Although invented by James. A. Naismith nearby in Springfield in 1891, basketball took several years to take firm root at UMass Amherst. Following the refitting of the old Drill Hall as a gymnasium in 1899, MAC students had a suitable, though unheated court on which to play during inclement weather
he game was introduced to the College by the class of 1901 during their freshman year in 1898-1899, with inter-class games following the next year.
During the 1899-1900 season, MAC scheduled four games against outside competition (none collegiate), winning their first game on Jan. 10, 1900, against the Northampton YMCA by a score of 14-9, but losing to the Ware Young Men's Association, the Williston School, and Chicopee Parish House. The first varsity slate was played in 1902, beginning with a 18-12 loss to Amherst College on January 18, followed by a 16-14 victory on Feb. 20 against Trinity College. The modest success of a 5-3 record on the year, however, did not ensure longevity. Not belonging to a league made it difficult for the college to schedule games regularly and the sport struggled generally to find popularity. In 1908, the student body voted to give the team a trial of one more year, at the end of which, basketball was dropped as a varsity sport.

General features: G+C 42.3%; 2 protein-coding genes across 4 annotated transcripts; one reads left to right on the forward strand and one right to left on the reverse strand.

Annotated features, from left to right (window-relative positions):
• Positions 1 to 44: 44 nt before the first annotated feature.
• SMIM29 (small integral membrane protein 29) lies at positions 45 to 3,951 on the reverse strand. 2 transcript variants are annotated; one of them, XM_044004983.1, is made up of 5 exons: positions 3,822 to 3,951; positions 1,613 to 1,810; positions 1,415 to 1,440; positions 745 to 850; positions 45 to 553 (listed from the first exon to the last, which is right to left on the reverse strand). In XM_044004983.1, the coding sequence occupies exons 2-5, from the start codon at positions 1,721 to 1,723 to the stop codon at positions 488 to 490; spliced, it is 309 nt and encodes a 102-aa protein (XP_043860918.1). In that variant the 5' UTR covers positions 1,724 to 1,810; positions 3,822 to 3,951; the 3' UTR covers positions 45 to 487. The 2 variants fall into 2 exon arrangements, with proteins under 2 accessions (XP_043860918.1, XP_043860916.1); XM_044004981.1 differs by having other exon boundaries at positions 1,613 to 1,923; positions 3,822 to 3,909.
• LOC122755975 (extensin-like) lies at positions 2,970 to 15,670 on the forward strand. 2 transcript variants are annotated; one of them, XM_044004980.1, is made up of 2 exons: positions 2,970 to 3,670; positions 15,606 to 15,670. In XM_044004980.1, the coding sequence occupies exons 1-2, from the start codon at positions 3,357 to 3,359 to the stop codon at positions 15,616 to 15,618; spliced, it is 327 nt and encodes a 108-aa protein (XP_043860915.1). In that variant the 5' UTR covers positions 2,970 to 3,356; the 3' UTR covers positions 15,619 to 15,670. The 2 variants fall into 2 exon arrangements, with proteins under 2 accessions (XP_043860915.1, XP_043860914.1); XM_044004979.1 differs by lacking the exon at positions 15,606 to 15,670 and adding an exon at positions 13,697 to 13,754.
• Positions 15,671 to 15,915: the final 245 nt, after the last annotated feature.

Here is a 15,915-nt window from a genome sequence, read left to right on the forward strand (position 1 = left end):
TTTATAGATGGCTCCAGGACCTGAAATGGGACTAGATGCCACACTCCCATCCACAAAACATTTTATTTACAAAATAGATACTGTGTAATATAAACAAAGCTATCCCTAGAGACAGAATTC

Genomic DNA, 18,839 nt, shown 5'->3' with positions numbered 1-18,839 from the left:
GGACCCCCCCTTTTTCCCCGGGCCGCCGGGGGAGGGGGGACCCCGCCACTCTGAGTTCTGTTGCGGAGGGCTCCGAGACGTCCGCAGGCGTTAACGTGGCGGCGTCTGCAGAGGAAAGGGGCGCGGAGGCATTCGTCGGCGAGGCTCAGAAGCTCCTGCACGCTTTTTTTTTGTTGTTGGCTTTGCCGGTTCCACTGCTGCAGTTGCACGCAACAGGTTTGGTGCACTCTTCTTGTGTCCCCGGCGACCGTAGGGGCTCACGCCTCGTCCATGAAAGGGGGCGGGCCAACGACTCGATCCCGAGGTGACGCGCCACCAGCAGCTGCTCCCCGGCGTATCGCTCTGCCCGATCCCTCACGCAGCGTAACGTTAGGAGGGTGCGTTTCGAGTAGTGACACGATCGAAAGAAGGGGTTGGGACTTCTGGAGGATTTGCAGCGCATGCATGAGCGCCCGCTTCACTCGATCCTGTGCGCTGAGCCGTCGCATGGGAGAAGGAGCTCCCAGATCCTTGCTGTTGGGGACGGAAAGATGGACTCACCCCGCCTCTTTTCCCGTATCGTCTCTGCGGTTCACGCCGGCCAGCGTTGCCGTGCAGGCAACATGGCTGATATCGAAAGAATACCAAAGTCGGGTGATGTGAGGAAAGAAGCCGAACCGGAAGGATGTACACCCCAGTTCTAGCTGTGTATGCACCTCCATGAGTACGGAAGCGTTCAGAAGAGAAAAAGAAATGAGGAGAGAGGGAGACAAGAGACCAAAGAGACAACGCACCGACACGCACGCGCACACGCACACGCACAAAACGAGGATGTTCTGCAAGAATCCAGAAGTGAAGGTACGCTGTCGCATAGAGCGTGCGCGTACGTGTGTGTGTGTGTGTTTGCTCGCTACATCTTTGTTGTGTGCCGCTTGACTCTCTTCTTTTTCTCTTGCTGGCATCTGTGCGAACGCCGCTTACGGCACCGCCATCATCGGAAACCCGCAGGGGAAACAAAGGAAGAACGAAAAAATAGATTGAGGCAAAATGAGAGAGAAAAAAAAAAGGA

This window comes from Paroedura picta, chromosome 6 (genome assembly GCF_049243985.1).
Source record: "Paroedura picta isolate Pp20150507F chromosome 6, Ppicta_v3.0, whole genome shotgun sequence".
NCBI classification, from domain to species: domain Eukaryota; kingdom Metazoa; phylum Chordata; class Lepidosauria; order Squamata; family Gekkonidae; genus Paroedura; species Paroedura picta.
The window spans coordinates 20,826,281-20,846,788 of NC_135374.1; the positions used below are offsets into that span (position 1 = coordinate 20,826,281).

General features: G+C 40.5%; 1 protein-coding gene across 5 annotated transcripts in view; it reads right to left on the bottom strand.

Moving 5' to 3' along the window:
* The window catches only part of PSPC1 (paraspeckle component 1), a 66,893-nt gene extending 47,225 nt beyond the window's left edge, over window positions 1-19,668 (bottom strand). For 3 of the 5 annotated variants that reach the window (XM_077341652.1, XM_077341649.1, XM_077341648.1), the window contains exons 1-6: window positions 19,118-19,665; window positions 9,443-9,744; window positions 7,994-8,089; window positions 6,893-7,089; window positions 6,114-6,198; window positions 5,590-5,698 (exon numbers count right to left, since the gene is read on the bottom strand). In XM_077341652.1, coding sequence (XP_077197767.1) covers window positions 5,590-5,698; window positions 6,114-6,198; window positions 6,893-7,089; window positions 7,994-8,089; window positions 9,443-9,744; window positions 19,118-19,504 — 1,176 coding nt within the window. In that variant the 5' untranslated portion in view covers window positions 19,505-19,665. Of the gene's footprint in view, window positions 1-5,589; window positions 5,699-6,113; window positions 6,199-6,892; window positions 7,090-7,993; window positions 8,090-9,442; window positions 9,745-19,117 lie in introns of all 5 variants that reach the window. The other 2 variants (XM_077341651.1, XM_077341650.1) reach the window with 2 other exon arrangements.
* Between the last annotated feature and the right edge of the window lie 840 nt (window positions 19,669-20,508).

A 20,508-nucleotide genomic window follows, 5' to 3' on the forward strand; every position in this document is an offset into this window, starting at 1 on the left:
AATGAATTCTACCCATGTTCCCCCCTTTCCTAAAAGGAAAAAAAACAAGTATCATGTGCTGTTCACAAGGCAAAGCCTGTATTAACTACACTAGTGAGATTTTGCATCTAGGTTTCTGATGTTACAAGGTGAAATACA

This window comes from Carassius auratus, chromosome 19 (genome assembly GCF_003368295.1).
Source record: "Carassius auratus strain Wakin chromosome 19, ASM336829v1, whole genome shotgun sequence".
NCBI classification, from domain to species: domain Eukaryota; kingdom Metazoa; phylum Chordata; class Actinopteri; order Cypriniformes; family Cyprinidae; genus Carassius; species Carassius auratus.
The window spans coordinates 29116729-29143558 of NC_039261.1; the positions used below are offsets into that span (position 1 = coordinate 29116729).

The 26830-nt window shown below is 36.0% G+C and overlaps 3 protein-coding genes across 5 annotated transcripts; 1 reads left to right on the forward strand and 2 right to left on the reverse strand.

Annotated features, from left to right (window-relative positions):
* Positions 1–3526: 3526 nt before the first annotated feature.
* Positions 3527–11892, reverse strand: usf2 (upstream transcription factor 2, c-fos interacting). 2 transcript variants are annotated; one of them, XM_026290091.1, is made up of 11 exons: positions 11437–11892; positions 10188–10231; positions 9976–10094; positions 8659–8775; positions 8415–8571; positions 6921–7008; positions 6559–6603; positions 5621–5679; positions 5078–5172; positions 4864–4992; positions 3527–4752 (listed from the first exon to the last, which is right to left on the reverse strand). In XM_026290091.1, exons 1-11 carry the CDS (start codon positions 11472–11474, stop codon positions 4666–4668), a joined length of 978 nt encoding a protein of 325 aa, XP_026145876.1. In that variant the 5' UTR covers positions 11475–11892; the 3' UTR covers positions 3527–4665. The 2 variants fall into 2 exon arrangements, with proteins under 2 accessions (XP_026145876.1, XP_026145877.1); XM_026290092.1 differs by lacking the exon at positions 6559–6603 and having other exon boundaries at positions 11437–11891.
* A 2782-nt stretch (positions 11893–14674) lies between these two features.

Athletic director Curry Hicks revived basketball during the 1916-1917 school year, hiring alumnus Harold M. “Kid” Gore (1913) as the first coach. During 11 seasons, Gore ran up a record of 85-53, and his successor Fritz Ellert was even more successful during his four years at the college (38-19). The best single season, however, followed Ellert's final year at Mass. State, when new coach Melvin Taube led the team to a perfect 12-0 record.
After the Second World War, UMass joined the Yankee Conference for the 1948-1949 season. Although they enjoyed only mixed success for the next decade, the team won the Yankee Conference championship ten times, finding consistent success in the 1960s under coaches Johnny Orr and Jack Leaman (the program's winningest coach with 217 victories). The team from 1961-1962 was the first to be invited to take part in the NCAA tournament, and by the 1960s and early 1970s, the team attracted nationally-ranked played such as Julius Erving, Al Skinner, and Rick Pitino.
Following several down seasons after Leaman's retirement in 1978, the Minutemen rebounded under new coach John Calipari, who arrived in 1988. Under Calipari, the team became A-10 Tournament champions five consecutive years (1991-1996) and played in the NCAA Tournament seven times, appearing twice in the Elite Eight (1995, 1996) and once in the Final Four (1996). The team has subsequently shared the A-10 Regular Season championship in 2007 with Xavier and have played in the NIT twice, losing to Ohio State in the NIT championship game in 2008.
- Cary, Harold Whiting, The University of Massachusetts: A History of One Hundred Years. Amherst, 1962.
- Gore, Kid, “Brief resume of basketball at Massachusetts Aggie,” University Archives (RG 18/2).